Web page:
Access to Information Orders

Decision Information

Summary:

Pursuant to section 36(2)(a) of the Municipal Freedom of Information and Protection of Privacy Act (the Act) the appellant requested that the City of Toronto (the city) correct information in her Record of Employment. The city refused to correct the Record of Employment but advised that the appellant could attach a statement of disagreement to it in accordance with section 36(2)(b) of the Act. The appellant did not wish to attach a statement of disagreement to her Record of Employment and maintained her position that it should be corrected. In this order, the adjudicator upholds the city’s decision and dismisses the appeal.

Decision Content

Logo of the Information and Privacy Commissioner of Ontario, Canada / Logo du Commissaire à l'information et à la protection de la vie privée de l'Ontario, Canada

ORDER MO-4039

Appeal MA20-00311

City of Toronto

April 22, 2021

Summary: Pursuant to section 36(2) (a) of the Municipal Freedom of Information and Protection of Privacy Act  (the Act ) the appellant requested that the City of Toronto (the city) correct information in her Record of Employment. The city refused to correct the Record of Employment but advised that the appellant could attach a statement of disagreement to it in accordance with section 36(2) (b) of the Act . The appellant did not wish to attach a statement of disagreement to her Record of Employment and maintained her position that it should be corrected. In this order, the adjudicator upholds the city’s decision and dismisses the appeal.

Statutes Considered: Municipal Freedom of Information and Protection of Privacy Act, R.S.O. 1990, c. M.56 , as amended, sections 2(1)  “definition of personal information”, 36(1), 36(2)(a) and 36(2)(b).

OVERVIEW:

[1] The City of Toronto (the city) received a request under the Municipal Freedom of Information and Protection of Privacy Act  (the Act  or MFIPPA ), from the appellant to correct her Record of Employment. The request arose because the appellant disputed the accuracy of the information in the Record of Employment and wished for it to be changed.

[2] The city denied the request but advised the appellant of her right to attach a statement of disagreement under section 36(2) (b) of the Act . The appellant did not wish to attach a statement of disagreement to her Record of Employment and maintained her position that it should be corrected.

[3] The appellant appealed the city’s decision to deny her correction request.

[4] Mediation did not resolve the appeal and it was moved to the adjudication stage of the appeals process where an adjudicator may conduct an inquiry under the Act .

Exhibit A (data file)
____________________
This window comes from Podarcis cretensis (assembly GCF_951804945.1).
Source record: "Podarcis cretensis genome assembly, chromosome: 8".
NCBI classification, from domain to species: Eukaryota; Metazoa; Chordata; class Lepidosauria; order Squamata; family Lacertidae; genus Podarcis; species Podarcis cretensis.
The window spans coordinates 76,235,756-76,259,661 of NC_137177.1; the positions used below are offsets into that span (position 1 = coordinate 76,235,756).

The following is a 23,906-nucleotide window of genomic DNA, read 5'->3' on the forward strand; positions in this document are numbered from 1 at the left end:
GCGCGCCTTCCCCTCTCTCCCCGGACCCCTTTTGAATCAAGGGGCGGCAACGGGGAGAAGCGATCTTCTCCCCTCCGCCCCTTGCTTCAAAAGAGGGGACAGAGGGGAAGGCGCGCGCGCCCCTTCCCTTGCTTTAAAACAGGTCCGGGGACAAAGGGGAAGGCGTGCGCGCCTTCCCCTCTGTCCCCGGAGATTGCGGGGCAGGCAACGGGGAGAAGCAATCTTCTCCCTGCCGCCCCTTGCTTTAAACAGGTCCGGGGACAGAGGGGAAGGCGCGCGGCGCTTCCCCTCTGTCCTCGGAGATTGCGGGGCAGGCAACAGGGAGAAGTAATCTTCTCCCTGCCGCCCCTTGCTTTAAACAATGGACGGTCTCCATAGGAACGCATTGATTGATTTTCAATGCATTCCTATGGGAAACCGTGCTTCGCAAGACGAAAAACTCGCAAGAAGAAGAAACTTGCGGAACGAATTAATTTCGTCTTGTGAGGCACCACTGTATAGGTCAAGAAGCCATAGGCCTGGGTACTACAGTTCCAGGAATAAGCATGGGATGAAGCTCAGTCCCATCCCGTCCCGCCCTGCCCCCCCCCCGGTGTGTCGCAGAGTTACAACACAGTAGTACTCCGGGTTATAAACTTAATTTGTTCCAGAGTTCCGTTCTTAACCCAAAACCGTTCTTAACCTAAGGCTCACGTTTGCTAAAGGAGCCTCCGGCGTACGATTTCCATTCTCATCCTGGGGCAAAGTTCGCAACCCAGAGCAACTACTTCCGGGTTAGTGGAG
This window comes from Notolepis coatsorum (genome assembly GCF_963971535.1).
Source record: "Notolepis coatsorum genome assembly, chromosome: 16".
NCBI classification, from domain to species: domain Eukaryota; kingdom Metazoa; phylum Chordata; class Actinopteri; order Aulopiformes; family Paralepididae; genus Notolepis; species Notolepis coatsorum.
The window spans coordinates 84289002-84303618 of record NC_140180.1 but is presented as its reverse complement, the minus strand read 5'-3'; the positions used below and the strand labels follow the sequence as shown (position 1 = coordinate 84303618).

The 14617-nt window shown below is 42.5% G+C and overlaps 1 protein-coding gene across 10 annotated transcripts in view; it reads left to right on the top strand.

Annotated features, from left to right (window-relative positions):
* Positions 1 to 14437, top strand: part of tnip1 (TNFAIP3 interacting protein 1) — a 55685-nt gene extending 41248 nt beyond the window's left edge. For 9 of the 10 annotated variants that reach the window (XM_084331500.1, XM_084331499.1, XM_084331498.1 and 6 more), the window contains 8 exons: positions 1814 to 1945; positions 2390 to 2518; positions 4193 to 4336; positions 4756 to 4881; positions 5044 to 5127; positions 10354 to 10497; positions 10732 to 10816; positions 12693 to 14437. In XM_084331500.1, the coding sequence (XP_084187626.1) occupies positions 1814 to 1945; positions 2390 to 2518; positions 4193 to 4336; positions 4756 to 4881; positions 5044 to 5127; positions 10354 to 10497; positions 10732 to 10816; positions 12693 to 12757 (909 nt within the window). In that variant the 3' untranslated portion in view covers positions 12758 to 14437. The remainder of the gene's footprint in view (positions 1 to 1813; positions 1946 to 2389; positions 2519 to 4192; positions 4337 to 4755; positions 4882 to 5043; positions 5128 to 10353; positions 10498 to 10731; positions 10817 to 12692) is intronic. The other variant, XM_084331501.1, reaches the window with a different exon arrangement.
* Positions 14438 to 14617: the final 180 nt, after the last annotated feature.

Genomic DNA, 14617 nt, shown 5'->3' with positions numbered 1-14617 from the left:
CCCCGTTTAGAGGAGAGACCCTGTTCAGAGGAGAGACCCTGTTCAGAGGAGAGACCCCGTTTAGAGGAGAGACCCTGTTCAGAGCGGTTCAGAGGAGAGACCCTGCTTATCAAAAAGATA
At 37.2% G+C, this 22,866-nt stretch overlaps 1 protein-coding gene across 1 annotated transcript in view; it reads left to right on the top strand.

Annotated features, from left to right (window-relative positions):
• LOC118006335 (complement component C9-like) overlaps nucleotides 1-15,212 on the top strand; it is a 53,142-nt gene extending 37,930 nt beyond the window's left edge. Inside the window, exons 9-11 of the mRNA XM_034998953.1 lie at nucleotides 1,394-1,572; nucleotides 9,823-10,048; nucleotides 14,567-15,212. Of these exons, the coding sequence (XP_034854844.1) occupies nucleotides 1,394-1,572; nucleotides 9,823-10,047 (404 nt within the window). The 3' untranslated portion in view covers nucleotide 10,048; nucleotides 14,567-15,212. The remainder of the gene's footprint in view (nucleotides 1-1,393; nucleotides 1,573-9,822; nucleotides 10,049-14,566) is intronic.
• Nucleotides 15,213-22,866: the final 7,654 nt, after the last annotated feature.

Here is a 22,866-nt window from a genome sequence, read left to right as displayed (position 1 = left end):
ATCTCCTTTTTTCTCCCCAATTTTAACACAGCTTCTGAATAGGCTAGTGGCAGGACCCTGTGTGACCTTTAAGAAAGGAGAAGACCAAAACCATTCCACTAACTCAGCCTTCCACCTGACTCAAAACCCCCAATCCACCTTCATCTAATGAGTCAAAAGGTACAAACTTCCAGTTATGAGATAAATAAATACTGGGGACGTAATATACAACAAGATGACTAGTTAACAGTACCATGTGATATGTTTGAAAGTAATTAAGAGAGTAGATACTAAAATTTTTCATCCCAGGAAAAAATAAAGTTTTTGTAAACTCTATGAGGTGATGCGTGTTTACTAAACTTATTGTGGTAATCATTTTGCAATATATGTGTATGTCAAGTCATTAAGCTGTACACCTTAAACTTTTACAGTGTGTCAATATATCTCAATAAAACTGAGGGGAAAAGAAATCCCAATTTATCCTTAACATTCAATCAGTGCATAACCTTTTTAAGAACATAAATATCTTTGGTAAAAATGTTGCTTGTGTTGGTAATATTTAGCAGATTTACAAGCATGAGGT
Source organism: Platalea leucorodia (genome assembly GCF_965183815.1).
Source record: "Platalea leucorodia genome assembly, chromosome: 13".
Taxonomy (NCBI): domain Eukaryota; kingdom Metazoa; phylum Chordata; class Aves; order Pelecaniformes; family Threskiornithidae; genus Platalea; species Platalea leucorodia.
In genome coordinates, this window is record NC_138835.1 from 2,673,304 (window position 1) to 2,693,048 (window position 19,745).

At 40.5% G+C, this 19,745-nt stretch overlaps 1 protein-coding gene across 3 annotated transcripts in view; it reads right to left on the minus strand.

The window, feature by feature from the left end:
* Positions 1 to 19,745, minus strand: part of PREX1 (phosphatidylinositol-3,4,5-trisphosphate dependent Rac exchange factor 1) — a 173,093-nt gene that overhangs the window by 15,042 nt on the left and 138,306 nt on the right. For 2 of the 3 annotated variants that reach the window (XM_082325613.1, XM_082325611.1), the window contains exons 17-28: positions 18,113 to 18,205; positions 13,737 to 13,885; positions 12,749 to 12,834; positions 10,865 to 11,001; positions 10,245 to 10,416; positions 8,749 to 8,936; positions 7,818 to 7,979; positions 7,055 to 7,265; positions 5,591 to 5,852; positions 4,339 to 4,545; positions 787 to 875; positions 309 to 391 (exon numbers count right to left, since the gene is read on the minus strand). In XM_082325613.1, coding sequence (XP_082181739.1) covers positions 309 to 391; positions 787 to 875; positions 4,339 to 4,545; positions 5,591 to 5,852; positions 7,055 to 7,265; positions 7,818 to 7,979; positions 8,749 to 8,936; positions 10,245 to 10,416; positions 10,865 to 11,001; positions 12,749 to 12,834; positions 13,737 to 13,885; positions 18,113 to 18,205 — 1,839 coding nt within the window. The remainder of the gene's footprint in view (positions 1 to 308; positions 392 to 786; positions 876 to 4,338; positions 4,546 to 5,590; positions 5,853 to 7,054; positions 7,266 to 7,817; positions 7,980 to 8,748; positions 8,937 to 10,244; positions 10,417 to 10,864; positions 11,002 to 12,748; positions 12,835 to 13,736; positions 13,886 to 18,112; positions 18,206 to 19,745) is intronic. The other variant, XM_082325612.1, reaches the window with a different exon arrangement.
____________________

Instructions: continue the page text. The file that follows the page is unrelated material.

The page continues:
[5] I commenced my inquiry by sending the city a Notice of Inquiry setting out the facts and issues in the appeal. The city provided representations in response. I then sent a Notice of Inquiry to the appellant along with the city’s representations. The appellant provided responding representations and asked that they not be shared. Accordingly, I have summarized portions of the appellant’s representations in the order that follows.

[6] In this order, I uphold the city’s decision not to correct the information at issue in the appellant’s Record of Employment.

RECORDS:

[7] The record at issue is a Record of Employment.

DISCUSSION:

Does the appellant have a right to request correction of her Record of Employment?

Section 36(1) gives an individual a general right of access to his or her own personal information held by an institution. Section 36(2) (a) gives the individual a right to ask the institution to correct the personal information. If the institution denies the correction request, the individual may require the institution to attach a statement of disagreement to the information under section 36(2) (b). The relevant portions of section 36(2)  state:

Every individual who is given access under subsection (1) to personal information is entitled to,

(a) request correction of the personal information where the individual believes there is an error or omission therein;

(b) require that a statement of disagreement be attached to the information reflecting any correction that was requested but not made [.]

The requests for correction do not meet the necessary requirements

[8] This office has previously established that in order for an institution to grant a request for correction under section 36(2) (a), all three of the following requirements must be met:

  1. the information at issue must be personal information;
  2. the information must be inexact, incomplete or ambiguous; and
  3. the correction cannot be a substitution of opinion. [1]

[9] In each case, the appropriate method for correcting personal information should be determined by taking into account the nature of the record, the method indicated by the requester, if any, and the most practical and reasonable method in the circumstances. [2]